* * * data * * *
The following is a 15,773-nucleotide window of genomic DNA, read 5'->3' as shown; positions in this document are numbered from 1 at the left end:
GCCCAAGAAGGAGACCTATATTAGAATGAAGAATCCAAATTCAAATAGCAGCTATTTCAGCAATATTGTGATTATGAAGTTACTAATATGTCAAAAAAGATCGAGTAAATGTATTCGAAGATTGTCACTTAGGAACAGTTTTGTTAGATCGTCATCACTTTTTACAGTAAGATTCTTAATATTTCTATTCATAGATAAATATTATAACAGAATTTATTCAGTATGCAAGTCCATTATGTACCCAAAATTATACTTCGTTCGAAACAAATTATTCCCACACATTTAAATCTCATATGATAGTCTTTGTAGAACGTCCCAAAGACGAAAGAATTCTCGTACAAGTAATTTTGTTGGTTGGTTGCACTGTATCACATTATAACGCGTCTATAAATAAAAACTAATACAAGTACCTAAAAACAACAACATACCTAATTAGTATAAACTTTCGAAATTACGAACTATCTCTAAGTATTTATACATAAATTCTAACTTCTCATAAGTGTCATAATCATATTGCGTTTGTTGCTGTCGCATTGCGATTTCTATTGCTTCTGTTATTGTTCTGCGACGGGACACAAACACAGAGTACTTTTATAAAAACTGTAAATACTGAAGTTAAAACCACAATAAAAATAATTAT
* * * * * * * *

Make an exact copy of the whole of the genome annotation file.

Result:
The following is a 15,773-nucleotide window of genomic DNA, read 5'->3' as shown; positions in this document are numbered from 1 at the left end:
GCCCAAGAAGGAGACCTATATTAGAATGAAGAATCCAAATTCAAATAGCAGCTATTTCAGCAATATTGTGATTATGAAGTTACTAATATGTCAAAAAAGATCGAGTAAATGTATTCGAAGATTGTCACTTAGGAACAGTTTTGTTAGATCGTCATCACTTTTTACAGTAAGATTCTTAATATTTCTATTCATAGATAAATATTATAACAGAATTTATTCAGTATGCAAGTCCATTATGTACCCAAAATTATACTTCGTTCGAAACAAATTATTCCCACACATTTAAATCTCATATGATAGTCTTTGTAGAACGTCCCAAAGACGAAAGAATTCTCGTACAAGTAATTTTGTTGGTTGGTTGCACTGTATCACATTATAACGCGTCTATAAATAAAAACTAATACAAGTACCTAAAAACAACAACATACCTAATTAGTATAAACTTTCGAAATTACGAACTATCTCTAAGTATTTATACATAAATTCTAACTTCTCATAAGTGTCATAATCATATTGCGTTTGTTGCTGTCGCATTGCGATTTCTATTGCTTCTGTTATTGTTCTGCGACGGGACACAAACACAGAGTACTTTTATAAAAACTGTAAATACTGAAGTTAAAACCACAATAAAAATAATTAT